Cryogen spray cooling of the tissue surface was investigated for laser welding applications. Benefits include reduced thermal damage to the papillary dermis and reduced operation time. Two-cm-long, full-thickness incisions were made on the backs of guinea pigs, in vivo. India ink was used as an absorber and clamps were used to appose the incision edges. Continuous-wave, 1.06-μm, Nd:YAG laser radiation was scanned over the incisions, producing approximately 100 ms pulses. A 4-mm-diameter laser spot was used with a constant power of 16 W. The total operation time was 60 or 120 s. Cryogen was delivered in spurt durations of 20, 60, or 100 ms, with 2 or 4 s between spurts. The working distance was approximately 12 cm, and the spray covered an area of about 5.0×5.0 cm. Control welds (without cooling) were irradiated for 20, 40, or 60 s. Total operation times were reduced from 10 min without dynamic cooling to 1 min with dynamic cooling. Optimal tensile strength was 1.7±0.4 kg/cm2, comparable to strengths of 2.1±0.7 kg/cm2 reported in previous studies without cryogen cooling (p>0.25). Thermal damage in the papillary dermis measured 320±80 μm.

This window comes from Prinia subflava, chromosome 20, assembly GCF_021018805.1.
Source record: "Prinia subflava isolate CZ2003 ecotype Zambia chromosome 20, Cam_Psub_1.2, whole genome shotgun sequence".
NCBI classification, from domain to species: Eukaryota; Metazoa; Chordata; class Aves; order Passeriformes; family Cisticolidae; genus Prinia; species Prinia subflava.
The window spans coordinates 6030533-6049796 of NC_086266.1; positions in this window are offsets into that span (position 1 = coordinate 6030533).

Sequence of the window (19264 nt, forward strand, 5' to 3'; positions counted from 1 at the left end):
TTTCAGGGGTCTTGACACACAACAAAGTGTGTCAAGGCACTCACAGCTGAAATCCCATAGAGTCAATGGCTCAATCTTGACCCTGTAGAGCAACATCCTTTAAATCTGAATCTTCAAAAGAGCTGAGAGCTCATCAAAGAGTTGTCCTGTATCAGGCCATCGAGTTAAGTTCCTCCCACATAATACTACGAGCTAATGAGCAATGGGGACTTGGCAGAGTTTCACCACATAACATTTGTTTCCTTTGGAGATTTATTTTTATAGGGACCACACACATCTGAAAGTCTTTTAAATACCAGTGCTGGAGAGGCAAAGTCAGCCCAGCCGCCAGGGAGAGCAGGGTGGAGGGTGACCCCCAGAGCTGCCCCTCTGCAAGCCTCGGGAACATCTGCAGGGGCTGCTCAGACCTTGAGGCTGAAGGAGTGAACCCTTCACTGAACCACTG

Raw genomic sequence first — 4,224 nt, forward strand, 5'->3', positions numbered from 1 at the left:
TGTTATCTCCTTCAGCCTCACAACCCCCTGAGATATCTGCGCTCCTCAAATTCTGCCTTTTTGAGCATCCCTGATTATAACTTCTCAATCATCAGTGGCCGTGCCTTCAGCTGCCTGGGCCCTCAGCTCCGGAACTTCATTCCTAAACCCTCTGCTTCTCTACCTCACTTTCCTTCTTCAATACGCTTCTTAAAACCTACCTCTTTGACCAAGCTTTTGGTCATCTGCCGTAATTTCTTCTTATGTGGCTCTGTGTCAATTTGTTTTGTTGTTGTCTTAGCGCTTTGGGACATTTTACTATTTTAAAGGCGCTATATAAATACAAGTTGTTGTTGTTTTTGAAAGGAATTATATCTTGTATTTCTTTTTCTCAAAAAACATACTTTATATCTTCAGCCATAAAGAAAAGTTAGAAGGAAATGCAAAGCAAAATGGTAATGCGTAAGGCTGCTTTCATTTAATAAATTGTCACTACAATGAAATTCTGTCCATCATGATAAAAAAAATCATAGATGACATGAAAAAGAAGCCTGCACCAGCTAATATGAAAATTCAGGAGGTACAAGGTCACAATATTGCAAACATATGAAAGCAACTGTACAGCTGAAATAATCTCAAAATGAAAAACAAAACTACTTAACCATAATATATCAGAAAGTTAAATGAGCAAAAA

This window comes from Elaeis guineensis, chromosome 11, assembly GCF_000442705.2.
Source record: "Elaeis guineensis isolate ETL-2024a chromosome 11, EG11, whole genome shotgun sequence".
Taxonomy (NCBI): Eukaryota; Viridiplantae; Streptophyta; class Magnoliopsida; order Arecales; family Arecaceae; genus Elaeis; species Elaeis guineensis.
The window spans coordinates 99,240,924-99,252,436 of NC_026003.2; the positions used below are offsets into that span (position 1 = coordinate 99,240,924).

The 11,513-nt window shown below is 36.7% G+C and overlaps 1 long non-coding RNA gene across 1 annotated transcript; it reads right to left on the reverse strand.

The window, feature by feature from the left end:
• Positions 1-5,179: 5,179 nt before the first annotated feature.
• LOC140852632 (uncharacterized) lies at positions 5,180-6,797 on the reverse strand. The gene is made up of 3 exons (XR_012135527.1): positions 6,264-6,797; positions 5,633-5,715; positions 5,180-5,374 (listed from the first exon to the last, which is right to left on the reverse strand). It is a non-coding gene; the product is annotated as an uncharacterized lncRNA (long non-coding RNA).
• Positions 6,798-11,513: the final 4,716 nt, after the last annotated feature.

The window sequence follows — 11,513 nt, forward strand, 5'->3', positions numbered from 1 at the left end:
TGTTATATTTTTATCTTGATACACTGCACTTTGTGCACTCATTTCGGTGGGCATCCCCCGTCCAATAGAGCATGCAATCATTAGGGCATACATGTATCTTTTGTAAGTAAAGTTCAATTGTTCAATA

|Original language||English (US)|
|Number of pages||6|
|Journal||Proceedings of SPIE - The International Society for Optical Engineering|
|State||Published - Jan 1 1999|
ASJC Scopus subject areas
- Electrical and Electronic Engineering
- Condensed Matter Physics